In early 2015 New Zealand made the final of the Cricket World Cup, going through the tournament undefeated until the final, where they lost to Australia by seven wickets.[26]

In 2015 the New Zealand national cricket team played under the name of Aotearoa for their first match against Zimbabwe to celebrate Māori Language Week.[27]

In mid-2015 New Zealand toured England,[28] performing well, drawing the Test series 1–1, and losing the One Day series, 2–3.

From October to November 2015, and in February 2016, New Zealand played Australia in two Test Series, in three and two games a piece

With a changing of an era in the Australian team, New Zealand was rated as a chance of winning especially in New Zealand. New Zealand lost both series by 2-Nil[29]

International grounds[edit]

Locations of all stadiums which have hosted an international cricket match within New Zealand

Current squad[edit]

Players in bold have a central contract for 2019–20.[30] Players underlined are 2019 Cricket World Cup squad members.[31]

Name Age Batting Style Bowling Style Domestic Team Formats Number Notes
Opening Batsman
Martin Guptill 33 Right Handed Right Arm Off Spin Auckland ODI, T20 31
Colin Munro 32 Left Handed Right Arm Medium Auckland ODI, T20 82
Henry Nicholls 28 Left Handed Right Arm Off Spin Canterbury Test, ODI 86
Jeet Raval 31 Left Handed Right Arm Leg Spin Auckland Test 1
Batsman
Ross Taylor 35 Right Handed Right Arm Off Spin Central Districts Test, ODI, T20 3
Kane Williamson 29 Right Handed Right Arm Off Spin Northern Districts Test, ODI, T20 22 Captain
Daryl Mitchell 28 Right Handed Right Arm Medium Northern Districts T20 75
Wicket Keepers
Tom Latham 27 Left Handed Right Arm Medium Canterbury Test, ODI 48 Vice Captain
Tom Blundell 29 Right Handed Right Arm Off Spin Wellington Test, ODI, T20 66
Tim Seifert 24 Right Handed Northern Districts T20 43
Bradley John Watling 34 Right Handed Right Arm Off Spin Northern Districts Test 47
All Rounders
Colin de Grandhomme 33 Right Handed Right Arm Fast Medium Northern Districts Test, ODI, T20 77
James Neesham 29 Left Handed Right Arm Fast Medium Wellington ODI, T20 50
Mitchell Santner 27 Left Handed Slow Left Arm Orthodox Northern Districts Test, ODI, T20 74
Spin Bowlers
Todd Astle 33 Right Handed Right Arm Leg Spin Canterbury Test, T20 60
Ajaz Patel 31 Left Handed Slow Left Arm Orthodox Central Districts Test 24
Ish Sodhi 27 Right Handed Right Arm Leg Spin Northern Districts ODI, T20 61
Will Somerville 35 Right Handed Right Arm Off Spin Auckland Test
Bowlers
Trent Boult 30 Right Handed Left Arm Fast Medium Northern Districts Test, ODI, T20 18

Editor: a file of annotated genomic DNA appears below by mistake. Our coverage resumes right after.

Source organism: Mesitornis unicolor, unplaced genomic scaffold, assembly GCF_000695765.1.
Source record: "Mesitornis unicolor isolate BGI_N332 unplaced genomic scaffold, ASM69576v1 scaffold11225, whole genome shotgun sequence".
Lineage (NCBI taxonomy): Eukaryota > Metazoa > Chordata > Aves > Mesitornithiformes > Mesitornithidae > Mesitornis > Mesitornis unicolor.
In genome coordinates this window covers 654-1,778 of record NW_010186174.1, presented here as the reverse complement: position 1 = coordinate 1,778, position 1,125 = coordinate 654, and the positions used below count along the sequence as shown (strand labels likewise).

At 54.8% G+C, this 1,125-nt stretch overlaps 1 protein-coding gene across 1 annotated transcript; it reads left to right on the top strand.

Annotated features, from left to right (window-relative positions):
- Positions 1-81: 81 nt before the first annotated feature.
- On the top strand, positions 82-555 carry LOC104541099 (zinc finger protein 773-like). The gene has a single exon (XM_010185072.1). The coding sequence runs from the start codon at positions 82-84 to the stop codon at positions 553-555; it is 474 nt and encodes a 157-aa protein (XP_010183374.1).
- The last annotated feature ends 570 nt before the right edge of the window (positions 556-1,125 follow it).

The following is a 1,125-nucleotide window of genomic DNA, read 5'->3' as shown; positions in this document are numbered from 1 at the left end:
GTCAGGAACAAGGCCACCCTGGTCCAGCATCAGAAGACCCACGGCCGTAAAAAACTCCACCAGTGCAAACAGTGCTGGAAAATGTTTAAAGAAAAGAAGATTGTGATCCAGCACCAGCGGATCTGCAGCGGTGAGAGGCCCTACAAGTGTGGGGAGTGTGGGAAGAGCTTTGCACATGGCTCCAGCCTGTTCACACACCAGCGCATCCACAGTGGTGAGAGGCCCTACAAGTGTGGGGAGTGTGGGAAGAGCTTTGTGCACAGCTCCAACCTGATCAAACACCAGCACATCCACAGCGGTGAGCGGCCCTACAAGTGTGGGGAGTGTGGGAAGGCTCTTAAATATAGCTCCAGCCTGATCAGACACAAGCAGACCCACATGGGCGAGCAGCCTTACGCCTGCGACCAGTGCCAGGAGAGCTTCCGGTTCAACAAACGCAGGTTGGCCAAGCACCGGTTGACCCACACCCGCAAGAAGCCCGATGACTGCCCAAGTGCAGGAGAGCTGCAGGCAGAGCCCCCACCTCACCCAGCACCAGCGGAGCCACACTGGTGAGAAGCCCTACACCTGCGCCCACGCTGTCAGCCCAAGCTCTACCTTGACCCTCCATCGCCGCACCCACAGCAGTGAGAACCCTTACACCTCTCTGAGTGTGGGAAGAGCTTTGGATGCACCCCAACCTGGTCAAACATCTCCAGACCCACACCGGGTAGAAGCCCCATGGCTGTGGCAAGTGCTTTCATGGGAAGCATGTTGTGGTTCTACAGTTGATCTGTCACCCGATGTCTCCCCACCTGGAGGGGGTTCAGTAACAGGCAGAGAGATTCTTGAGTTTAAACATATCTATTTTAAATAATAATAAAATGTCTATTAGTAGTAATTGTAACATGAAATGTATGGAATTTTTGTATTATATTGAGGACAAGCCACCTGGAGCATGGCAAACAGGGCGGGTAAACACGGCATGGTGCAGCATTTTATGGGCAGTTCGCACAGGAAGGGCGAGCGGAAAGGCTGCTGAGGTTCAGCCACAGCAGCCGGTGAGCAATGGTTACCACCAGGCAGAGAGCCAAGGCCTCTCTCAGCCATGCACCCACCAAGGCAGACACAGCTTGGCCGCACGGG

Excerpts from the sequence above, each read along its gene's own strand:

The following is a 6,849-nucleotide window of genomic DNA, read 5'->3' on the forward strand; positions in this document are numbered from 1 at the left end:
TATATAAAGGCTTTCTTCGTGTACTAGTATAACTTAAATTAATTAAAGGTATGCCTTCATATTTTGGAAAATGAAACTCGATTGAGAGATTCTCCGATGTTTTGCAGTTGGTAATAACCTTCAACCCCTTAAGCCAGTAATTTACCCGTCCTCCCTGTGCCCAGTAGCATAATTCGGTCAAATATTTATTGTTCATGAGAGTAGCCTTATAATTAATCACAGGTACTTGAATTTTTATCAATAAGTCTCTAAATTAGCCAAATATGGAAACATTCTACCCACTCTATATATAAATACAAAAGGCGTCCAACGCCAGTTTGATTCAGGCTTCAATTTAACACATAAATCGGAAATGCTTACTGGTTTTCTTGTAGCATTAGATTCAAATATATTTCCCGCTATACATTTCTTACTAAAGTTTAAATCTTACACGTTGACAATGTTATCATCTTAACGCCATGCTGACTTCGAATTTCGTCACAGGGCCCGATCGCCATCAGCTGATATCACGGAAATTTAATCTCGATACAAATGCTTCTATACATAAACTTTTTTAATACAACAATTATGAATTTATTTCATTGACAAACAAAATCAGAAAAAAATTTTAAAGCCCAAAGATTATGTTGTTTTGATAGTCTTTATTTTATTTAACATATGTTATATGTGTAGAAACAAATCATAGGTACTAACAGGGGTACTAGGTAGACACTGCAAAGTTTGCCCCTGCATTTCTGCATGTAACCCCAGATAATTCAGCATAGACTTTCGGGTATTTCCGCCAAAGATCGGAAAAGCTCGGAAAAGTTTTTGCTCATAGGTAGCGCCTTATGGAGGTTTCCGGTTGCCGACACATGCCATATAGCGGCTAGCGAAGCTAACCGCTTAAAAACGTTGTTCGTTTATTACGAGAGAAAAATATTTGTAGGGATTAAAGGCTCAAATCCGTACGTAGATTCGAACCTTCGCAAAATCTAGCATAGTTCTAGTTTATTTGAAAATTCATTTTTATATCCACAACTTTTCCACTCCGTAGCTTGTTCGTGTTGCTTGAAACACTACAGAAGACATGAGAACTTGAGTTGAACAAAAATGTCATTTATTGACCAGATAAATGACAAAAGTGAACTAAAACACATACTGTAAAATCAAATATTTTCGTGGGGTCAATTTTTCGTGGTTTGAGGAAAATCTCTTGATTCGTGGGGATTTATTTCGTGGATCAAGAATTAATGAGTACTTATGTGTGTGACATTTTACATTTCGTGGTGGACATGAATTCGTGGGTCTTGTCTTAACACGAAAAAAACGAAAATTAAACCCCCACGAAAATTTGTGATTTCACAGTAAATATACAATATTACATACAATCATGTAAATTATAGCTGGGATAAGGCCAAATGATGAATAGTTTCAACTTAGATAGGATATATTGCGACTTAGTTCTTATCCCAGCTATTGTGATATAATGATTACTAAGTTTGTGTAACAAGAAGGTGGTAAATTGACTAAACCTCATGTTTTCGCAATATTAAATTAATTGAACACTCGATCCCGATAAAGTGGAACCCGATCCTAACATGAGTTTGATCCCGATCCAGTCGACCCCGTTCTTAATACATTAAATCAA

Lachlan Ferguson 28 Right Handed Right Arm Fast Auckland Test, ODI, T20 87
Matt Henry 27 Right Handed Right Arm Fast Medium Canterbury ODI 21
Tim Southee 30 Right Handed Right Arm Medium Fast Northern Districts Test, ODI, T20 38 Vice Captain
Neil Wagner 33 Left Handed Left Arm Fast Medium Northern Districts Test 35

Coaching staff[edit]

  • Director of cricket:Australia John Buchanan
  • Head Coach: New Zealand Gary Stead
  • Batting Coach: New Zealand Peter Fulton
  • Bowling Coach: Australia Shane Jurgensen
  • Strength and Conditioning Coach: Chris Donaldson
  • Team's Manager: Mike Sandle
  • Physiotherapist: Tommy Simsek
  • Performance Analyst: Paul Warren
  • Media Correspondent: New Zealand Willy Nicholls[32]

Team colours[edit]

Period Kit manufacturer Sponsor (chest) Sponsor (sleeves)
1980-1989 Adidas
1990 DB Draught
1991
1992 ISC
1993-1994 Bank of New Zealand
1995-1996 DB Draught
1997 Bank of New Zealand
1998 Canterbury TelstraClear
1999 Asics
2000 WStar TelstraClear
2001-2005 National Bank of New Zealand TelstraClear
2006-2008
2009 Dheeraj & East Coast
2010 Canterbury
2011-2014 Ford
2015-2016 ANZ
2017 ANZ
2018–present

New Zealand's kit is manufactured by Canterbury of New Zealand, who replaced previous manufacturer WStar in 2009. When playing Test cricket, New Zealand's cricket whites feature the silver fern badge on the left of the shirt, the name and logo of the sponsors Amul on the right, the Ford logo on the left sleeve and the Canterbury logo on the right sleeve. New Zealand fielders may wear a black cap (in the style of a baseball cap rather than the baggy cap worn by some teams) or a white sun hat with the New Zealand Cricket logo in the middle. Helmets are also coloured black (although until 1996, they used to be white with the silver fern logo encased in a black circle).

In limited overs cricket, New Zealand's ODI and Twenty20 shirts feature the ANZ logo across the centre, with the silver fern badge on the left of the shirt, Canterbury logo on the right sleeve and the Ford logo on the right. In ODIs, the kit comprises a black shirt with blue accents and black trousers, whilst the Twenty20 kit comprises a beige shirt with black accents and black trousers. In ICC limited-overs tournaments, a modified kit design is used with sponsor's logos moving to the sleeve and 'NEW ZEALAND' printed across the front.

In ODI, New Zealand wore Beige and brown between 1980 World Series Cricket and 1988 World Series Cricket. The 1983–1984 version was made popular by the Black Caps supporter group Beige Brigade, who sells the version of this uniform to the general public together with a "moral contract" which explains the expectations that come with being a Beige Brigadier. and was also worn in the inaugural Twenty20 international between New Zealand and Australia. Between 1991 and 1997 grey or silver (with some splashes of black or white) was worn instead. Until 2000, the ODI uniform was teal with black accents.